advertises its PALS training on its Web site by telling its consumers that, “[T]he USDA conducted a thorough assessment of the airway intubation program and facilities, and gave its full approval and support of the [SLCH PALS] program.”5 These claims are not only unfounded, but are also unfair, deceptive, and misleading to the general public, the people of Missouri, other institutions offering PALS training, and the consumers of such trainings. Evaluation of SLCH’s Advertising Statements Alleged Deceptive and Misleading Claims About Efficacy of Using Cats to Teach Human Intubation On its Web site advertising its PALS course, SLCH claims that those “exposed to multiple forms of instruction including the use of mannequins and live animals” are “best qualified to practice advanced life-saving techniques on small children and infants.”5 Further, it states, “Using mannequins [for intubation training] isn’t as effective as using mannequins and a live animal.” 5 These marketing statements about the educational benefits of intubating cats are baseless, and are contrary to medical best practices and the scientific evidence available on the subject. SLCH’s advertising statements listed above leads consumers to believe they will be less qualified to perform procedures on infants if they do not participate in the training exercises on cats. Contrary to the false impression created by SLCH, the available scientific evidence demonstrates exactly the opposite. To begin with, the American Heart Association (AHA)—which developed and sponsors the course in question at SLCH—has clearly stated, “We do not endorse or require the use of animals during the AHA-PALS training because of advances and availability of simulation mannequins. These mannequins provide the opportunity to practice all the necessary skills required for successful completion of an AHA PALS course.”6 It has also previously written, “The AHA does not endorse the use of live animals for PALS training. The use of lifelike training manikins for PALS courses is the standard accepted norm. … [T]he AHA recommends that any hands-on intubation training for the AHA PALS course be performed on lifelike human manikins.”7 The AHA’s position against animal use is based on the scientific evidence that using animals does not improve the intubation skills of trainees. A study published in the scientific journal Pediatric Emergency Care compared the pediatric intubation skills of medical care providers who had completed an initial training program on mannequins and then had either undergone additional training using mannequins or cats.8 The study found that those who did the additional mannequin training instead of using animals were “significantly more successful on the first attempt at intubation and overall,” and the study’s authors concluded that “training on mannequins allows for greater concentration by the trainee on technique. Without the urgency to place the tube, which is felt when practicing on animals or humans, the trainee is much more open to suggestions and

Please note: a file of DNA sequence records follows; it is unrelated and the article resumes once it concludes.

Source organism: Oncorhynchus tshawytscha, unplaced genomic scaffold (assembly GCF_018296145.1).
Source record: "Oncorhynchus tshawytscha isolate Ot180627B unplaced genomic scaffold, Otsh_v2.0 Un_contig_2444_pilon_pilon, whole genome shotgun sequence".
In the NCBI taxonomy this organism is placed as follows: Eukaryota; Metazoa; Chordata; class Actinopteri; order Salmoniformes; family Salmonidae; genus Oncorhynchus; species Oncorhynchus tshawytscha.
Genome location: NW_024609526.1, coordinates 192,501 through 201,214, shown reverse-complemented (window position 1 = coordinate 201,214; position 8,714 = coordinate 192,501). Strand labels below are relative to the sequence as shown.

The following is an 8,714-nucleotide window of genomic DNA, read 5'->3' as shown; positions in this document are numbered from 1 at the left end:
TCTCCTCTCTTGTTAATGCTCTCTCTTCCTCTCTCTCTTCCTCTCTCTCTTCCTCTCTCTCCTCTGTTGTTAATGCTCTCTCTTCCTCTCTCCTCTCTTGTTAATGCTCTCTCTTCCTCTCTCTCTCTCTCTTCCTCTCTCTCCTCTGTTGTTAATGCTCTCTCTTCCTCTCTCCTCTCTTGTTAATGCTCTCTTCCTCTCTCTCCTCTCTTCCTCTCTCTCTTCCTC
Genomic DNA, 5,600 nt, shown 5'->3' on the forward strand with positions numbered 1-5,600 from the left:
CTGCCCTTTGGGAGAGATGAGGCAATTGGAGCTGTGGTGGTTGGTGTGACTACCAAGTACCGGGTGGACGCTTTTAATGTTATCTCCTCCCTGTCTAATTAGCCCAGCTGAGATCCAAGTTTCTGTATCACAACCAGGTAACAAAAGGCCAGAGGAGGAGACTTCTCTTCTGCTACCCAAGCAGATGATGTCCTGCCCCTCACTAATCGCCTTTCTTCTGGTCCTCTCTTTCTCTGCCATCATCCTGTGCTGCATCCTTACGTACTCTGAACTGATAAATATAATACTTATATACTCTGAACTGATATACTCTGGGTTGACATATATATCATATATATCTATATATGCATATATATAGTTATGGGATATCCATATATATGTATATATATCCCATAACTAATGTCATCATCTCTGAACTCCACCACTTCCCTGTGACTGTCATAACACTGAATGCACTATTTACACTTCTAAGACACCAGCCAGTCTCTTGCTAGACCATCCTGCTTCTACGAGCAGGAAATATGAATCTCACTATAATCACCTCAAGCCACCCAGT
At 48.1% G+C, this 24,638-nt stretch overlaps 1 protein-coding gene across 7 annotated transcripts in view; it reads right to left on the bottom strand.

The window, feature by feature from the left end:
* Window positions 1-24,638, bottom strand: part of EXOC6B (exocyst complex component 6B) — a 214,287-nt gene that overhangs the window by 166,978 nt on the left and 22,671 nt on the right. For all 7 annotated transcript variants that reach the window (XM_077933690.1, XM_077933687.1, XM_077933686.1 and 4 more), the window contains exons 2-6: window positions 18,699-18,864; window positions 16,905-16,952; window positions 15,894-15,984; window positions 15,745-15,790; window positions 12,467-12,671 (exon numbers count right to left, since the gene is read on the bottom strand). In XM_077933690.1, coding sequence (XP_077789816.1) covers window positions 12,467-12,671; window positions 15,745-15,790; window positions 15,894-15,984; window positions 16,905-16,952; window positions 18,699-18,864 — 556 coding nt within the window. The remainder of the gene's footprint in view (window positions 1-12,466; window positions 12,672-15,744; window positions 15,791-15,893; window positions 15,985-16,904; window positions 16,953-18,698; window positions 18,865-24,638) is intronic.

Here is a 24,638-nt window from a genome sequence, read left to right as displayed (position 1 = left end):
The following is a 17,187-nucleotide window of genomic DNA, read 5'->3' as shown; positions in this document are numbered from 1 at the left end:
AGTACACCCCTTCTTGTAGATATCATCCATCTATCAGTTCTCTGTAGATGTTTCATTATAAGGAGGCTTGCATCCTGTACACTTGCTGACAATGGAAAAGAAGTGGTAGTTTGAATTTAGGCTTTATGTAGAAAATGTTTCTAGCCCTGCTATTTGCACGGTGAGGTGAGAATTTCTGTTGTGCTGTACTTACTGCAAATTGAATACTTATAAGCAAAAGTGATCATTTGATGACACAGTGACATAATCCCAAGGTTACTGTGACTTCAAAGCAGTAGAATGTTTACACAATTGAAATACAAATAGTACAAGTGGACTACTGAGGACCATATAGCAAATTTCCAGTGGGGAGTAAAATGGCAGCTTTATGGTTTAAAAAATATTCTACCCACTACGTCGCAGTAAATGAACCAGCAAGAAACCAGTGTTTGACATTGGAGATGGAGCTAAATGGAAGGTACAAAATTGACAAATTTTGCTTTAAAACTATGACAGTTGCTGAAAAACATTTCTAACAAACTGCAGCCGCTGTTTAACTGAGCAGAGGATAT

American Heart Association, E-mail to PETA, 18 Mar. 2013. American Heart Association, Letter to PETA, 3 Feb. 2009. 8 K. Adams et al., “Comparison of Intubation Skills Between Interfacility Transport Team Members, ” Pediatric Emergency Care (2000) 16: 5-8.